Provide Stable Resources
As an independent membership organization, LEAP Texas has sufficient resources to offer continued support for faculty and assessment fellows. United to advance authentic assessment of student learning on statewide Texas core objectives, LEAP Texas provides structure and practices that other state teams can study. The independent model provoked much thought across the project. Public systems would do well to recognize the need for stable resources, funding, staffing, events, and structures to support faculty engagement.
Revitalize Campus Leadership of Statewide Networks
Several states, especially those involved in LEAP States for a decade, found an opportunity through the project to renew statewide leadership. Some accomplished this work by creating new networks among faculty, campus, and system administrators, as Wisconsin is doing. As Wisconsin leaders learned, “you must be willing to adapt, to change, and to roll with the punches.” Oregon has reorganized faculty development efforts through their new statewide council, renewing the work of an earlier learning outcomes and assessment task force with representation from both universities and community colleges. North Dakota has created new communities of practice for faculty through their long-standing statewide general education council.
Engage in Strategic Planning
All ten projects anchored their work in or connected it to a state council or system office, with an identified staff liaison responsible for integrating the faculty professional learning into strategic plans. Particularly cogent examples of strategic planning designed to converge with LEAP and faculty professional learning appeared in Kentucky, Massachusetts, Texas, and Wisconsin—each designed differently.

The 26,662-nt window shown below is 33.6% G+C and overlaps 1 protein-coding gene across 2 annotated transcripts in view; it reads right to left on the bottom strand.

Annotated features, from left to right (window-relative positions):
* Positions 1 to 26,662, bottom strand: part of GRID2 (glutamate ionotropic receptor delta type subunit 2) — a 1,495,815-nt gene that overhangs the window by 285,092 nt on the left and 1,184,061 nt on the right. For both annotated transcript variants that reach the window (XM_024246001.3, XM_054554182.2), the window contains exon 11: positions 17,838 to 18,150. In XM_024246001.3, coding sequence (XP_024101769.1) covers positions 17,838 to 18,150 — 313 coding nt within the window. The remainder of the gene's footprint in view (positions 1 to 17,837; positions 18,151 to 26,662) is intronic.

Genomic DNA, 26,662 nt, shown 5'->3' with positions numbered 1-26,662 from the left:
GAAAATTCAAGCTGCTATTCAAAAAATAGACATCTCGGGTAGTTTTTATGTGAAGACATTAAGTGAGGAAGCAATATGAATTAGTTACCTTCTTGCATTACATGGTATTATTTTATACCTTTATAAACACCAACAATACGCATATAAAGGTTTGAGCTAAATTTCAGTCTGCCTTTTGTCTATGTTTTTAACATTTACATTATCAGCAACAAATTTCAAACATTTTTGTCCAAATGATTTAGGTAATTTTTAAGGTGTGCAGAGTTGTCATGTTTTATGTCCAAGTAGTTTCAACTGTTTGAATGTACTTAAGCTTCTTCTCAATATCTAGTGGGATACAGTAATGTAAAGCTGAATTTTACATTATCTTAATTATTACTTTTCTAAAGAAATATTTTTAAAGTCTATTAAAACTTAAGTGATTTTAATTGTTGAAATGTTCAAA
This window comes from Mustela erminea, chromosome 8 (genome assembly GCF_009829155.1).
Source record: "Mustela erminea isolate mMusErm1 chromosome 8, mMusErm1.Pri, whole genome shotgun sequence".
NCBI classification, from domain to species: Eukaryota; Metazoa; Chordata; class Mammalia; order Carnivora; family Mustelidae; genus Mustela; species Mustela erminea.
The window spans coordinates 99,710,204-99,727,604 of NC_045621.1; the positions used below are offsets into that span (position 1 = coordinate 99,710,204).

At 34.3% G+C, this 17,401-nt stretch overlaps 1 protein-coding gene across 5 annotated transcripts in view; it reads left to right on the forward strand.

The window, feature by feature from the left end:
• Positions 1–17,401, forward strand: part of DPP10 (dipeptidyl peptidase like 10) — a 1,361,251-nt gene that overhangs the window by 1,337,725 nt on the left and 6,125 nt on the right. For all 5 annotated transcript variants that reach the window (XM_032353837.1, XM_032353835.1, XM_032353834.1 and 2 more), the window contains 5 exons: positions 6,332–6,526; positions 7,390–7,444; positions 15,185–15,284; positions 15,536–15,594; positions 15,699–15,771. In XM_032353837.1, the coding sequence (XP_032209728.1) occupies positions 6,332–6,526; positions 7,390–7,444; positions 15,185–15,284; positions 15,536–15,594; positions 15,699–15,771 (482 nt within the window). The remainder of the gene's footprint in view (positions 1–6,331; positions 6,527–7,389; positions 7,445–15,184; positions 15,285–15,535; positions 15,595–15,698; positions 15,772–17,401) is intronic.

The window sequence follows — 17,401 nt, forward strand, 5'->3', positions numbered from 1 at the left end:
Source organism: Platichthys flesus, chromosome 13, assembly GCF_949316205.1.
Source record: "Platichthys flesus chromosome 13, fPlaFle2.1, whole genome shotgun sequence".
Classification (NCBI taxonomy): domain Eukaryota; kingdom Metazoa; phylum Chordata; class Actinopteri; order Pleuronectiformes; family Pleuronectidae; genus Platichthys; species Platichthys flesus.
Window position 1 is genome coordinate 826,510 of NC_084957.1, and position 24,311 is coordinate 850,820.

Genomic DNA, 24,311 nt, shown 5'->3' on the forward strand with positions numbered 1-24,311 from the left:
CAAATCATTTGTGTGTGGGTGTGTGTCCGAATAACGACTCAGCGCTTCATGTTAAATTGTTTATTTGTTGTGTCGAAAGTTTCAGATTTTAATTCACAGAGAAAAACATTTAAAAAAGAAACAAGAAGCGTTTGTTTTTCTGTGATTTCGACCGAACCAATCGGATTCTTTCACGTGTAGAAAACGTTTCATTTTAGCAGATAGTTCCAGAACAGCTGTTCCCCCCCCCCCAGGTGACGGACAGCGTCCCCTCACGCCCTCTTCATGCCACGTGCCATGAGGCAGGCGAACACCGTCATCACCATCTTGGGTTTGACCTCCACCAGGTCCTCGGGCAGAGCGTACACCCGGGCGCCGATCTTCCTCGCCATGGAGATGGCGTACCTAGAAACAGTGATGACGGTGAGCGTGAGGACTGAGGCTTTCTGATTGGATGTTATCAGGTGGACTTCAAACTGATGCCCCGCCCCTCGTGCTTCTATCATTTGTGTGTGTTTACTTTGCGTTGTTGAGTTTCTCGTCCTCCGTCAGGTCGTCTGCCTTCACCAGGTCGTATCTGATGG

Standing on Common Ground
In the coming years, we anticipate seeing results of this work. Each state has made a foundation that is strong enough to build on and durable enough to support activities no one has imagined yet. Both faculty leaders and state system administrators have come together to reach mutually respected goals for student success. They’ve done this work with extraordinary creativity and truly modest resources. We have launched Faculty Collaboratives to bring educators together on common ground, a place for generosity and hope.
Kezar, Adrianna. 2016. “Consortial Leadership: Toward Large-Scale Change.” Change 48 (6): 50−57.
Susan Albertine, Senior Scholar, Office of Integrative Liberal Learning and the Global Commons, AAC&U